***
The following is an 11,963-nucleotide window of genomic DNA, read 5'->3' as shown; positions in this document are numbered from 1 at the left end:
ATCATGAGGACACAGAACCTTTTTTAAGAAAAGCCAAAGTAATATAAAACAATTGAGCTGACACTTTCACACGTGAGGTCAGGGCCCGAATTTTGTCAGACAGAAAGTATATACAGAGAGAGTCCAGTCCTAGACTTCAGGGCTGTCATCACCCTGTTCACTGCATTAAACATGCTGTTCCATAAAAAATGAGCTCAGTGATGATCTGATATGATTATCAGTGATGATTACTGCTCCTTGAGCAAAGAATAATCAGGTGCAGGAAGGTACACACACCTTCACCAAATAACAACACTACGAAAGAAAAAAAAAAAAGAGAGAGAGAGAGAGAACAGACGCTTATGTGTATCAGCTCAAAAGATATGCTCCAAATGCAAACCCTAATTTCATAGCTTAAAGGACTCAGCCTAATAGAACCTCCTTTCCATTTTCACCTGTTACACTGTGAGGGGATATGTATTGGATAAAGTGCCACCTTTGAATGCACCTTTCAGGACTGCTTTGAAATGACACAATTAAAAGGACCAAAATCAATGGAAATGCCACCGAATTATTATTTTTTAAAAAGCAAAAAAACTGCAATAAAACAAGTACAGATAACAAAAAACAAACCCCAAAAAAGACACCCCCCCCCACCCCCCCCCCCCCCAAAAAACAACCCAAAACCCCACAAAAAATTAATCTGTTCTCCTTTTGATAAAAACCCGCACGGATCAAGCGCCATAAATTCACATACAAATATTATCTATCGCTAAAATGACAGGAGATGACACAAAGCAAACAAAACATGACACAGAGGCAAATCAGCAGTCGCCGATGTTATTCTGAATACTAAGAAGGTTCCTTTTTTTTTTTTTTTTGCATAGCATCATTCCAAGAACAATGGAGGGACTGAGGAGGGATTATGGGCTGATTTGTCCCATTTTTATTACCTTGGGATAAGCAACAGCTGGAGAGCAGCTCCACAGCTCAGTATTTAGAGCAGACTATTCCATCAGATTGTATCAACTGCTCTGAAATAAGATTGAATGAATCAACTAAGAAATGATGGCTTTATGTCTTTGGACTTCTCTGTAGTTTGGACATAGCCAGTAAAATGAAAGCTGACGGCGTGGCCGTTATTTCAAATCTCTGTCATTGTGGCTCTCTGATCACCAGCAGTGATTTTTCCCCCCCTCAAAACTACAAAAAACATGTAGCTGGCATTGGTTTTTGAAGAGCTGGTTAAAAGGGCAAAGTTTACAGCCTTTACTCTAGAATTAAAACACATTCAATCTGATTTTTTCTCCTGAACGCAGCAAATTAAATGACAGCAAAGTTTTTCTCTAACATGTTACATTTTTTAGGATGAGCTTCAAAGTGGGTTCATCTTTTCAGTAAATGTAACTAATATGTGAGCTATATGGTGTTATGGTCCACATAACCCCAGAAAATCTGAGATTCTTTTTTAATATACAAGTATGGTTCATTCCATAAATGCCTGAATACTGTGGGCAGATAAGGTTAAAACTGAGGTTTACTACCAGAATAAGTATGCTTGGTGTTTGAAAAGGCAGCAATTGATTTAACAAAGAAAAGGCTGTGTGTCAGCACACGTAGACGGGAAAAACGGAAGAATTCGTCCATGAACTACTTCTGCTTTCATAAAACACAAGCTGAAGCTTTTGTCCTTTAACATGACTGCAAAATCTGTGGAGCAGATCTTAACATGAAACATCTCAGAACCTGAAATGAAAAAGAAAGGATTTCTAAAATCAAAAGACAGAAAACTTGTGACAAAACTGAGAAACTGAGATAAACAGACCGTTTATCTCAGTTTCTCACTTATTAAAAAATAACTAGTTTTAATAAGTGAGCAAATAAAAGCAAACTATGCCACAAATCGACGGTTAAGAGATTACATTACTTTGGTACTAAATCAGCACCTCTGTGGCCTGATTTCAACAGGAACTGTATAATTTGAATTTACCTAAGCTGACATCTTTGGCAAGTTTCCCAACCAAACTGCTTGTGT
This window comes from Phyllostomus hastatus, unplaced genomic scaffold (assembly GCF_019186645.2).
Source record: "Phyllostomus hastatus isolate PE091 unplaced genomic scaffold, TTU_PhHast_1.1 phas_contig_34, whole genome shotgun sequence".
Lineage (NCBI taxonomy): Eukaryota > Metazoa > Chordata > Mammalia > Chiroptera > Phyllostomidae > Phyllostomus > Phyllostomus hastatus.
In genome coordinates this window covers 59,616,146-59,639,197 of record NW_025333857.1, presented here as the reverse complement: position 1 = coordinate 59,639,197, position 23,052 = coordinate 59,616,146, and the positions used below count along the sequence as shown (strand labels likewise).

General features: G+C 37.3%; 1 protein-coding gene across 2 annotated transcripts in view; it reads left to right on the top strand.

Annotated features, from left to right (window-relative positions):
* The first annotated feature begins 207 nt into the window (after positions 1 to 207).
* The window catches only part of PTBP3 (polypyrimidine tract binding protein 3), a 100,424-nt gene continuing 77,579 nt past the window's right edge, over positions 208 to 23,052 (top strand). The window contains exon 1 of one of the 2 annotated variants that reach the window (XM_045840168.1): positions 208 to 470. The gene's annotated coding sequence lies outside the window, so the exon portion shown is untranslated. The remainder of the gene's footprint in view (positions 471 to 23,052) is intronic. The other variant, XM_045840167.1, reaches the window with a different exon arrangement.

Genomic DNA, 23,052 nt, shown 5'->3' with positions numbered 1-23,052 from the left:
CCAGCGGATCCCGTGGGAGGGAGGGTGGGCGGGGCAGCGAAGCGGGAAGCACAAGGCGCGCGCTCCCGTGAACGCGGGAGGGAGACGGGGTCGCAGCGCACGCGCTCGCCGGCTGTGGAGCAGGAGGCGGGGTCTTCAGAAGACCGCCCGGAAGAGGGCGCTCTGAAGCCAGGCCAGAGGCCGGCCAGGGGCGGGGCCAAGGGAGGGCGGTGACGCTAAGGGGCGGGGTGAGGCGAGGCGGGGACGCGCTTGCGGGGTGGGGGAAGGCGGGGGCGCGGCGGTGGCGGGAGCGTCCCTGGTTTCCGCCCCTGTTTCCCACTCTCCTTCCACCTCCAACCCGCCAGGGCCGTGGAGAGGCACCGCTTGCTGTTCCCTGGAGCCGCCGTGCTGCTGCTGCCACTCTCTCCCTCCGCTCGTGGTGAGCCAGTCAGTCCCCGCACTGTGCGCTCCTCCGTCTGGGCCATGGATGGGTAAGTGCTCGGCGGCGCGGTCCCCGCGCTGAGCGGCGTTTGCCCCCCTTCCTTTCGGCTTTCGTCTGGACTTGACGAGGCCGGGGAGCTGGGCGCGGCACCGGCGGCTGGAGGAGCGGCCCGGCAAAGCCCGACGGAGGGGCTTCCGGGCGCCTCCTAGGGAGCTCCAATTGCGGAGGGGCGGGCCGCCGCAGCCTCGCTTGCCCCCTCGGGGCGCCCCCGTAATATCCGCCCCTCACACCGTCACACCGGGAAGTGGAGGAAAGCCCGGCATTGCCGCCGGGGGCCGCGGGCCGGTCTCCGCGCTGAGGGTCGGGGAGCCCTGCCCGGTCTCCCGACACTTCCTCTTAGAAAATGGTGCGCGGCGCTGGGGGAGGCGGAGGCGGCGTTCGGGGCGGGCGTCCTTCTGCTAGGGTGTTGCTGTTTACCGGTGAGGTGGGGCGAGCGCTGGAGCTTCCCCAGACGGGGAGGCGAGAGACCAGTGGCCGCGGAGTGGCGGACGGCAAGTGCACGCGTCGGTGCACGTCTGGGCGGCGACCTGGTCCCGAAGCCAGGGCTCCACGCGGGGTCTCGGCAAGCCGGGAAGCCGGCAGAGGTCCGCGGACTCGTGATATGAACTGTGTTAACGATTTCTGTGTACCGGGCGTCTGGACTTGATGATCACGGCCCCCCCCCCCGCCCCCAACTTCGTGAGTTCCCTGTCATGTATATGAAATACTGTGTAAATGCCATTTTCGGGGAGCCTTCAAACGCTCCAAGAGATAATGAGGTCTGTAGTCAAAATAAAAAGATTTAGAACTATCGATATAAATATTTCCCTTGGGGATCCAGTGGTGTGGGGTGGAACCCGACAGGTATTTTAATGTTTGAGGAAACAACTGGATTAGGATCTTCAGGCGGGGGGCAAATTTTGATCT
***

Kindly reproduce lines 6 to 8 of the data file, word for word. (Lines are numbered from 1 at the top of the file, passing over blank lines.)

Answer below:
In genome coordinates this window covers 59,616,146-59,639,197 of record NW_025333857.1, presented here as the reverse complement: position 1 = coordinate 59,639,197, position 23,052 = coordinate 59,616,146, and the positions used below count along the sequence as shown (strand labels likewise).

General features: G+C 37.3%; 1 protein-coding gene across 2 annotated transcripts in view; it reads left to right on the top strand.

Annotated features, from left to right (window-relative positions):